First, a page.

His Holiness the Dalai Lama with BKS Iyengar and discussion moderator Rajiv Mehrotra at the Indian Habit Center in New Delhi, India, on November 20th, 2010. Photo/Tenzin Choejor/OHHDL His Holiness said happiness is generally understood as deep satisfaction; however, it is important to make a distinction between satisfaction achieved through sensorial level and mental level. The mental level of happiness, he said, can be achieved through spontaneous willingness from within as well as mind training leading to ultimate compassion. For a Buddhist practitioner, His Holiness said the ultimate goal is achieving Buddhahood by cultivating a compassionate mind and the by-product of thus practice is the ability is to achieve a calm and positive mind in one’s day-to-day life.
Dr. Iyengar known for deciphering the code of Patanjali Yoga Sutra in a scientific way and who has practiced Yoga for the last 60 years explained the seven stages in achieving happiness through yoga. He said the moment the intellect of the heart and mind meets through complete understanding of body and mind cleansing, that is when the consciousness of the egoistic self or the “I” is nullified and a practitioner experiences boundless uncolored joy. The aim of yoga, said the sprightly 93-yr-old is to achieve non-colorisation of happiness where remnants of the self is eliminated. He said a yoga practitioner treats negative emotions such as anger as separate entities and thereby brings the mind under control.
His Holiness referred to the various stages of mind as are described in Buddhist texts saying daily meditation coupled with investigation on shunyata or emptiness helps a Buddhist practitioner in achieving happiness. He said the Yoga Mandala practice in Tibetan Buddhism involves the understanding of the concept of emptiness or shunyata. Unless a practitioner has a deep understanding of shunyata, it perpetuates grasping of false realities or perceptions.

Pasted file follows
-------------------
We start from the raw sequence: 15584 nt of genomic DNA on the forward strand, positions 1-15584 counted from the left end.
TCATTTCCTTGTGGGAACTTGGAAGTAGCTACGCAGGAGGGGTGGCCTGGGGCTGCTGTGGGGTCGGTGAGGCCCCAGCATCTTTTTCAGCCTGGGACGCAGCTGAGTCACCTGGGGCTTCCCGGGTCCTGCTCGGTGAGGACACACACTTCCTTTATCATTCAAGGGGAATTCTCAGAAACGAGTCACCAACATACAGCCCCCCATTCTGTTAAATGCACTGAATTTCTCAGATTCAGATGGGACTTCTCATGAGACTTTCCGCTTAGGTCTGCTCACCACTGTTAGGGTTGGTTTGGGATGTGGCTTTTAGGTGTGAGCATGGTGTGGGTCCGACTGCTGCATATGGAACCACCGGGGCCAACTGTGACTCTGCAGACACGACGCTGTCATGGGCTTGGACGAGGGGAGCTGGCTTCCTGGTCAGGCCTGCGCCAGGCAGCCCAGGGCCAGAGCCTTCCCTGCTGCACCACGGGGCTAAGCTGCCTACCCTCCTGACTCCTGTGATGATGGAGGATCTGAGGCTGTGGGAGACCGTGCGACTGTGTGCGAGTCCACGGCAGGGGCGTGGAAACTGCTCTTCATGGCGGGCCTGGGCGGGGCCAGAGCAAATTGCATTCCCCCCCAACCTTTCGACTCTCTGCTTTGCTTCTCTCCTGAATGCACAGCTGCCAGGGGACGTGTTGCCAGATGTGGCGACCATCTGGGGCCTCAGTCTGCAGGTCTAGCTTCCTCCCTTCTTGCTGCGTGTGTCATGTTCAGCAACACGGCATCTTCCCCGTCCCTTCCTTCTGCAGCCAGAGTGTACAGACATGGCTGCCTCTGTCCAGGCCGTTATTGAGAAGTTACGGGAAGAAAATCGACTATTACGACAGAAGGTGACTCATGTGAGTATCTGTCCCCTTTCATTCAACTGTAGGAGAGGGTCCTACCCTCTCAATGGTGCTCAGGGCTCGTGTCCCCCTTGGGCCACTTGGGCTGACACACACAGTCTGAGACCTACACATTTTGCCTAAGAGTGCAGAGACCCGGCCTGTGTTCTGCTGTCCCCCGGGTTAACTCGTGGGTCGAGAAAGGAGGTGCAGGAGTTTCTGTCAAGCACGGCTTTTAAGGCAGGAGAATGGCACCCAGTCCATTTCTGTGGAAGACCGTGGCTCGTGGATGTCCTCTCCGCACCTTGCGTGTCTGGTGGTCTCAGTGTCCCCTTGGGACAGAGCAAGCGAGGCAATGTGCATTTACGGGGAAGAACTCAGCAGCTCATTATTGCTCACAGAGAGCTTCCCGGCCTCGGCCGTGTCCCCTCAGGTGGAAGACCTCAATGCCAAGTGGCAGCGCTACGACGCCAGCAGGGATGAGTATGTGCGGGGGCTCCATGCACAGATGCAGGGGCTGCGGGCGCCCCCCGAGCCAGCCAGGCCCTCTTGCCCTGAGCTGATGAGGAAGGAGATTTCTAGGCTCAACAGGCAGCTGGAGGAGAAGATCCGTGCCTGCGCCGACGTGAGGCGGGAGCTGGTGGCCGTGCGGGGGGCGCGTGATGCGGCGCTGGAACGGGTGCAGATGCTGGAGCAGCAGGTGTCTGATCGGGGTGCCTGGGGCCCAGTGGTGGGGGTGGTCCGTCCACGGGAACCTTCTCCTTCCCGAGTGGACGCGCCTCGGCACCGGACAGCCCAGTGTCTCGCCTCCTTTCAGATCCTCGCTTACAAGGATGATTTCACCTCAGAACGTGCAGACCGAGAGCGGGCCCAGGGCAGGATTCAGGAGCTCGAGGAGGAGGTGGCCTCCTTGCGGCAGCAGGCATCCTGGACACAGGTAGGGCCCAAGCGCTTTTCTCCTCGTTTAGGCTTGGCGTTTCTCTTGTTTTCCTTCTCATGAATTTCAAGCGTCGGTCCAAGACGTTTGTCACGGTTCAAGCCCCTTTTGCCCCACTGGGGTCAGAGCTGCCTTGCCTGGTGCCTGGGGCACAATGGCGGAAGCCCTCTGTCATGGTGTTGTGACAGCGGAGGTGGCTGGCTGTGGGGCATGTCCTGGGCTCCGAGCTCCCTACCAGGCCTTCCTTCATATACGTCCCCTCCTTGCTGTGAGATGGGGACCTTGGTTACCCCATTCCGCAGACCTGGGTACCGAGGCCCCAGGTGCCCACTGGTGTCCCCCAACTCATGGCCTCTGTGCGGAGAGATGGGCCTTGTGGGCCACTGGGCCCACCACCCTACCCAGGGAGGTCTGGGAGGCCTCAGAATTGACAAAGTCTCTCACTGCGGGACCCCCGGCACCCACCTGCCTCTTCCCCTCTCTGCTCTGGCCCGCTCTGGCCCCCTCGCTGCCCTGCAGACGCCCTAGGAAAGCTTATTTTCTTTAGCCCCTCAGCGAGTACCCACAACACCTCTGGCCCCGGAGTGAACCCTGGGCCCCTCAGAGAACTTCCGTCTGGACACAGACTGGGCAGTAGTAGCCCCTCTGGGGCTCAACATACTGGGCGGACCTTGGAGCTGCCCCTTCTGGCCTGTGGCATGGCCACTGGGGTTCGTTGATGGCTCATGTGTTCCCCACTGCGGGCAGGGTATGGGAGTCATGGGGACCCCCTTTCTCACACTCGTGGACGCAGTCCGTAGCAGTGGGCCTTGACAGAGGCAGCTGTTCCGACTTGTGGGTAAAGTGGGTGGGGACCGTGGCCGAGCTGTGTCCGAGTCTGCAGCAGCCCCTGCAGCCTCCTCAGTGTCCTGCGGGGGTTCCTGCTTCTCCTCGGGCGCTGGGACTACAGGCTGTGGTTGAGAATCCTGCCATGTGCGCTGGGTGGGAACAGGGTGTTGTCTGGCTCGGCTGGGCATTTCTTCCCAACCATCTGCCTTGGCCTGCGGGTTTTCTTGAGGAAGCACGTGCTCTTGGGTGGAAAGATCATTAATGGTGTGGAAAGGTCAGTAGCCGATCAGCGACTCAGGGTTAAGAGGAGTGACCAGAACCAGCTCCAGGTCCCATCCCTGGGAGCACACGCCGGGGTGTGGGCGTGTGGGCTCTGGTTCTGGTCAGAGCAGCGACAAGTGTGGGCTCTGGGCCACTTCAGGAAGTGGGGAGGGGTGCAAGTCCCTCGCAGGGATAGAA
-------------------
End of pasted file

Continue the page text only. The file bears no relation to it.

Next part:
The Indian Habitat Center in New Delhi, India, venue for the conversation with His Holiness the Dalai Lama and BKS Iyengar on November 20th, 2010. Photo/Tenzin Choejor/OHHDL Asked by moderator Mr. Rajiv Mehrotra, secretary/trustee of the New Delhi-based Foundation for Universal Responsibility (FUR) if yoga aims at loosening such grasping to avoid maya or false realities, Dr. Iyengar said yoga considers ignorance or mental deficiencies as the cause of all sufferings or dukha in the world. He said living moment to moment without getting caught up in the wheel of past or memories is the path to future. In Patanjali Yoga, he explained, shunyata is known as manolaya or dissolution of the state of mind.
Speaking on the mind and body connection, His Holiness said like yoga practice that stresses on the connection between emotions and physical postures to achieve a state of equilibrium of equanimity, Tibetan Buddhist practice also stresses on the importance of mind and body connection whereby a practitioner when meditating has to focus on the correct body posture such as keeping the spine straight in order to allow the correct flow of energy to provide relaxation during meditation. He then referred to the Vajrayana school of Tibetan Buddhism where connection between right body posture and state of mind are described in detail such as dream state or deep sleep state.
Dr. Iyengar said there are some similarities or closeness between Indian yogic tradition and Tibetan Buddhist approach and suggested both traditions should work together to find a common avenue to benefit the humanity.
The discussion was attended by Indian and western scientists among them physicists and neuroscientists, scholars, spiritual practitioners and the general public.